Perinatal depression is defined as a non-psychotic depressive episode with various degrees of severity, from mild to major, occurring during pregnancy and up to one year following delivery [1,2,3,4,5], which has been shown to exert harmful effects on both mother and child [6,7,8,9]. Mothers may suffer from spontaneous abortion, bleeding during the gestational period, increased resistance of the uterine artery, preterm deliveries, and assisted deliveries, such as Caesarean section (CS), or the use of vaginal instruments [7]. Babies may have lower APGAR (Appearance Pulse Grimace Activity Respiration) scores, increased admission to neonatal care, a higher risk of poor growth development, and increased episodes of diarrheal infection [7, 9]. During the postpartum period, maternal depression has been linked with negative impacts on breastfeeding [3] and mother–infant interactions [1, 10].

Systematic reviews to establish the prevalence and correlates of perinatal depression are an important step in developing effective strategies and interventions, and several systematic reviews have been conducted to date [2, 11,12,13]. The number of systematic reviews addressing the prevalence and correlates of perinatal depression has been on the rise (a PubMed search found two reviews in the 1990s, 11 reviews in the 2000s, and 95 reviews in the 2010s). Systematic reviews of systematic reviews have been used to provide a broad overview and an up- to -date summary of the research in a particular field, which cannot be provided in more focused systematic reviews, highlighting commonalities and discrepancies, and hopefully identifying new promising approaches [14, 15].

The aim of the present research was to systematically review previous systematic reviews of perinatal depression to provide a global estimate of the prevalence rates and explore potential influences on those prevalence rates, including population characteristics and the methodological quality of the systematic reviews undertaken. Knowledge of the prevalence of perinatal depression and who is at risk will help inform public health policies to prevent and treat perinatal depression. We aimed to answer three research questions:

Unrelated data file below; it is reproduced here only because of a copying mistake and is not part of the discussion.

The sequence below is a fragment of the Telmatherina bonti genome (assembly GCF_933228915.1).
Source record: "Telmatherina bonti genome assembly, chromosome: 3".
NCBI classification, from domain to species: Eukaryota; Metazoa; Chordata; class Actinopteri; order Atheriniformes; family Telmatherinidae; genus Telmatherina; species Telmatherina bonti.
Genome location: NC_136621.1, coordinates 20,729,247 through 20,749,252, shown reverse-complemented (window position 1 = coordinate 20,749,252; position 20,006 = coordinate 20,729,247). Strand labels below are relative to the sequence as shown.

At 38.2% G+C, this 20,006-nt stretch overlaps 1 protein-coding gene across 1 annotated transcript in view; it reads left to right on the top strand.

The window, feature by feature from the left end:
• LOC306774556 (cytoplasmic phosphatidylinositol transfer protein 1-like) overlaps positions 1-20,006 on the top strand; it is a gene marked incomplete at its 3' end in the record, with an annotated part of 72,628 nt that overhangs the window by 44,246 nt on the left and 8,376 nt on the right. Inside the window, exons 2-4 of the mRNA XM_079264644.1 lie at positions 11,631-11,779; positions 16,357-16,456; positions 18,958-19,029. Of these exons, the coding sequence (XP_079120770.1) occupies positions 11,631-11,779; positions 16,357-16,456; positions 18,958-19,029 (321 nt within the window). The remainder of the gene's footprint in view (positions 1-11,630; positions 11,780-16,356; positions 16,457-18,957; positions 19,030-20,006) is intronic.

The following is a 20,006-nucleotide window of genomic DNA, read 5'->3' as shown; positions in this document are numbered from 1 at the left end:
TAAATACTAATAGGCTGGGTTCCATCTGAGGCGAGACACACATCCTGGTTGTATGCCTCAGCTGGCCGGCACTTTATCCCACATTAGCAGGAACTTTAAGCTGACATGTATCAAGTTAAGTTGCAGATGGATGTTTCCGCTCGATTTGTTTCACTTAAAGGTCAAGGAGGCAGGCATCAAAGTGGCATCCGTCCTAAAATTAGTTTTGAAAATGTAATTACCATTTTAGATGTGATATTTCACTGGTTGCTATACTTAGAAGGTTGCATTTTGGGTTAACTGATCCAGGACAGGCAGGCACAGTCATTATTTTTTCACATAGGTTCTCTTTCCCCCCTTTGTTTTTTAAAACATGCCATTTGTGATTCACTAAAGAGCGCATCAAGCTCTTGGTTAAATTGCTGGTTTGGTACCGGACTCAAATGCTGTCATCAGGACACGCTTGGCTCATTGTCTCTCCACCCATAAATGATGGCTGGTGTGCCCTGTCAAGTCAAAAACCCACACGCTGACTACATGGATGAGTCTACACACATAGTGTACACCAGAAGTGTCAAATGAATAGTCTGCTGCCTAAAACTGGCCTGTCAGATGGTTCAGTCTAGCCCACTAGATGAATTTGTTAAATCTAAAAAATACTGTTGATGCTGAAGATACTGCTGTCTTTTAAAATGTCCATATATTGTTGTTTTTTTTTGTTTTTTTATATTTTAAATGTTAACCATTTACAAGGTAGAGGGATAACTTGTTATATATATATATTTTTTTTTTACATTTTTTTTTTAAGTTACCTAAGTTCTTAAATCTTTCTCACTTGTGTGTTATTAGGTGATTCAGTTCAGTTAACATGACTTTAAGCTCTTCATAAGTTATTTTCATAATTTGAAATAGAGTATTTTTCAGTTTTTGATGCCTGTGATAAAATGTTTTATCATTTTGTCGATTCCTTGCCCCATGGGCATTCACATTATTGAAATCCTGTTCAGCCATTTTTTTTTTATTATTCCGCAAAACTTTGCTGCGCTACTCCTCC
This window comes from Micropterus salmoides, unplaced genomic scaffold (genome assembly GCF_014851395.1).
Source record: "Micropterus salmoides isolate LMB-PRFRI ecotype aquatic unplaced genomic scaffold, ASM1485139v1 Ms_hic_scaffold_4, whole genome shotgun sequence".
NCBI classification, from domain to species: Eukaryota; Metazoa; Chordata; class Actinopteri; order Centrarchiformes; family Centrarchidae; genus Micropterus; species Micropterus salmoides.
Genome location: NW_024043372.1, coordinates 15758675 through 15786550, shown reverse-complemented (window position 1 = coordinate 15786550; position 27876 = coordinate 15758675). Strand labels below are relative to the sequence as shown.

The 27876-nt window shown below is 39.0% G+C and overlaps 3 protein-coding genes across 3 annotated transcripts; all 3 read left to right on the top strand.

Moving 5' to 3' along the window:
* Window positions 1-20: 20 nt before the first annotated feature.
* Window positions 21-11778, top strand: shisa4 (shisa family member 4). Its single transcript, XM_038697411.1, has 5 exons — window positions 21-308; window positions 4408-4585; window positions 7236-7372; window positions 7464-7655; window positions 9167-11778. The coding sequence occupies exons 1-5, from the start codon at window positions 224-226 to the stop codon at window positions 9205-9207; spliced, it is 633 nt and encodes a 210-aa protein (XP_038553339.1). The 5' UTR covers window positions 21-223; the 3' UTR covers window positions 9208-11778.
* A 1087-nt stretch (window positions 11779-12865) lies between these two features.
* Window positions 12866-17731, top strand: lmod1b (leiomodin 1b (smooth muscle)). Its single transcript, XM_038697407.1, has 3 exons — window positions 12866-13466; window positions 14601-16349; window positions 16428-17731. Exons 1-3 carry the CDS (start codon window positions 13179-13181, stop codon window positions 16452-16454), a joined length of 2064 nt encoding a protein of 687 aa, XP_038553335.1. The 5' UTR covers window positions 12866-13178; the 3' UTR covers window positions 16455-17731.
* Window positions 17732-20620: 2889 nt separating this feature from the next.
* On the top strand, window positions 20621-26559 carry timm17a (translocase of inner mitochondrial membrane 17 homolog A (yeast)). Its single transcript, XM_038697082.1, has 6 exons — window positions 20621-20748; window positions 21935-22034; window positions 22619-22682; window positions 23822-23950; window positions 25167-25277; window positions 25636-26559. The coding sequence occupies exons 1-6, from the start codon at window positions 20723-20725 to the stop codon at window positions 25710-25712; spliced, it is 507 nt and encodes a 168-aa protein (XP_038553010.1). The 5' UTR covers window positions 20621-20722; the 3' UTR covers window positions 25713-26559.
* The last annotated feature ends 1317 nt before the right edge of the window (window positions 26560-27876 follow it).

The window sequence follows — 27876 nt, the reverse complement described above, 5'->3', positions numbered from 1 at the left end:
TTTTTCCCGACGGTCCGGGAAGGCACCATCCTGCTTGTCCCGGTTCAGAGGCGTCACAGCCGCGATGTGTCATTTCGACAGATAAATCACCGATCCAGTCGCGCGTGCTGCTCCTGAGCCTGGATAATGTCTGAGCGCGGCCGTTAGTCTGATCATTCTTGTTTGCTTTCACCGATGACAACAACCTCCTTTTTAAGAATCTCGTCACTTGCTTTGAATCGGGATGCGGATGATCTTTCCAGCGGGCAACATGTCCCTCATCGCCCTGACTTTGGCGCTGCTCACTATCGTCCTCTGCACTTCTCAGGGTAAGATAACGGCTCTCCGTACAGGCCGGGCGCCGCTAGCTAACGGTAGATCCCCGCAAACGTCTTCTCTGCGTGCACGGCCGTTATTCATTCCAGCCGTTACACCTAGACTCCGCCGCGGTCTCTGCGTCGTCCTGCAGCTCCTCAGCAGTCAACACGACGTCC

1. 1.

    What is the global prevalence of perinatal depression?

  2. 2.

    What are the risk factors associated with developing perinatal depression?

  3. 3.

    What features of the systematic review and/or population under investigation might account for the prevalence and/or correlates of perinatal depression?

Materials and methods

Search strategy

The review followed guidelines for Preferred Reporting Items for Systematic Reviews and Meta-analyses (PRISMA) [16]. The research questions, inclusion/exclusion criteria and data synthesis approaches were specified in advance and published in PROSPERO (CRD42019135838). We systematically reviewed materials published from the inception of the database until April 2022. The search for systematic reviews was performed using two strategies: (1) systematic searches of electronic databases (Embase, MEDLINE, PsycINFO, CINAHL Plus and Maternity and Infant Care) covering every source related to perinatal depression and grey literature (using PROSPERO and Scopus); and (2) hand searches, searching lists of references for cited systematic reviews. We developed search terms filtered by a combination of different key words and subject medical headings (MeSH), as shown in Fig. 1.

Fig. 1
figure 1

Search terms used (for MeSH terms and keywords in abstract and title)

Inclusion and exclusion criteria

To be considered “systematic”, a review must: (a) describe systematic searches of multiple databases to identify studies that match their research questions; (b) include details of inclusion and exclusion criteria; and (c) make some attempt at data synthesis, including meta-analysis. We included systematic reviews of all cohort, case–control, or cross-sectional studies that investigated and reported the prevalence of perinatal depression or its correlates (risk factors). In addition, all systematic reviews with interventions or experimental studies were included if their control groups provided any outcomes relevant to the prevalence and correlates of perinatal depression. Systematic reviews were included if they assessed the risk factors and prevalence of perinatal depression among women of all ages, ethnicity, country of origin or language spoken. No publication date or language restrictions were applied.

Systematic reviews were excluded if they were duplicates and if they did not report the prevalence of, or factors associated with, perinatal depression.

Data extraction